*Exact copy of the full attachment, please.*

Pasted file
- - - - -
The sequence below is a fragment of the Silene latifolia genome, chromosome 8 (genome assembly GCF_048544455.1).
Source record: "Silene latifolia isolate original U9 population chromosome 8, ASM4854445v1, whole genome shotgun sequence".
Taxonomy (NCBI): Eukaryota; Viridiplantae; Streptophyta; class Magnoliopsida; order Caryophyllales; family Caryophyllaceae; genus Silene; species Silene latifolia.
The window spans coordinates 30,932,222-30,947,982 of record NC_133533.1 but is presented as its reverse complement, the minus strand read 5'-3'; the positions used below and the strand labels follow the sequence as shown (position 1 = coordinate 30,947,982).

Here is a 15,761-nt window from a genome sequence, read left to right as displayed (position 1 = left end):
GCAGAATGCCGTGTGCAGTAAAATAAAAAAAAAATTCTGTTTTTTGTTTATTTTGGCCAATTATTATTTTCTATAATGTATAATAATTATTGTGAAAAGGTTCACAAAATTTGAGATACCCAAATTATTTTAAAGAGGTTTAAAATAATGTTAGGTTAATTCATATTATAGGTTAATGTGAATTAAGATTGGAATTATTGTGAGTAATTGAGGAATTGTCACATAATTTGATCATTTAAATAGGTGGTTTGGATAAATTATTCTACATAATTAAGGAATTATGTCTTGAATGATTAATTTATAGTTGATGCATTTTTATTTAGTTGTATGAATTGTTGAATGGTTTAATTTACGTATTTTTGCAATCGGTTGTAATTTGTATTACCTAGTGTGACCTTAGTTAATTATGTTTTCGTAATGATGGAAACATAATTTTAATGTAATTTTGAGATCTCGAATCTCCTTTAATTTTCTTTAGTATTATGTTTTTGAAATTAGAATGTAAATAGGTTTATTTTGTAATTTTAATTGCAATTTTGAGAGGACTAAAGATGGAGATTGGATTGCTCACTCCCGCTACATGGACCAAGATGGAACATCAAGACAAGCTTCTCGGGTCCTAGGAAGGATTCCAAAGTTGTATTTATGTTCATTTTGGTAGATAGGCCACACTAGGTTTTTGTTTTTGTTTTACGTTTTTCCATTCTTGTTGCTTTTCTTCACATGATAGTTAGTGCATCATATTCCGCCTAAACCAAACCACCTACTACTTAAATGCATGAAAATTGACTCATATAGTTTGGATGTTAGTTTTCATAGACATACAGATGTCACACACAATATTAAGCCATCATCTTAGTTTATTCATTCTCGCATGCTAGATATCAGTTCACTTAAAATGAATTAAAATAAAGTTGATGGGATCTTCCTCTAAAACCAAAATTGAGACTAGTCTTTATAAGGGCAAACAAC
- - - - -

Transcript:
The sequence below is a fragment of the Silene latifolia genome, chromosome 8 (genome assembly GCF_048544455.1).
Source record: "Silene latifolia isolate original U9 population chromosome 8, ASM4854445v1, whole genome shotgun sequence".
Taxonomy (NCBI): Eukaryota; Viridiplantae; Streptophyta; class Magnoliopsida; order Caryophyllales; family Caryophyllaceae; genus Silene; species Silene latifolia.
The window spans coordinates 30,932,222-30,947,982 of record NC_133533.1 but is presented as its reverse complement, the minus strand read 5'-3'; the positions used below and the strand labels follow the sequence as shown (position 1 = coordinate 30,947,982).

Here is a 15,761-nt window from a genome sequence, read left to right as displayed (position 1 = left end):
GCAGAATGCCGTGTGCAGTAAAATAAAAAAAAAATTCTGTTTTTTGTTTATTTTGGCCAATTATTATTTTCTATAATGTATAATAATTATTGTGAAAAGGTTCACAAAATTTGAGATACCCAAATTATTTTAAAGAGGTTTAAAATAATGTTAGGTTAATTCATATTATAGGTTAATGTGAATTAAGATTGGAATTATTGTGAGTAATTGAGGAATTGTCACATAATTTGATCATTTAAATAGGTGGTTTGGATAAATTATTCTACATAATTAAGGAATTATGTCTTGAATGATTAATTTATAGTTGATGCATTTTTATTTAGTTGTATGAATTGTTGAATGGTTTAATTTACGTATTTTTGCAATCGGTTGTAATTTGTATTACCTAGTGTGACCTTAGTTAATTATGTTTTCGTAATGATGGAAACATAATTTTAATGTAATTTTGAGATCTCGAATCTCCTTTAATTTTCTTTAGTATTATGTTTTTGAAATTAGAATGTAAATAGGTTTATTTTGTAATTTTAATTGCAATTTTGAGAGGACTAAAGATGGAGATTGGATTGCTCACTCCCGCTACATGGACCAAGATGGAACATCAAGACAAGCTTCTCGGGTCCTAGGAAGGATTCCAAAGTTGTATTTATGTTCATTTTGGTAGATAGGCCACACTAGGTTTTTGTTTTTGTTTTACGTTTTTCCATTCTTGTTGCTTTTCTTCACATGATAGTTAGTGCATCATATTCCGCCTAAACCAAACCACCTACTACTTAAATGCATGAAAATTGACTCATATAGTTTGGATGTTAGTTTTCATAGACATACAGATGTCACACACAATATTAAGCCATCATCTTAGTTTATTCATTCTCGCATGCTAGATATCAGTTCACTTAAAATGAATTAAAATAAAGTTGATGGGATCTTCCTCTAAAACCAAAATTGAGACTAGTCTTTATAAGGGCAAACAAC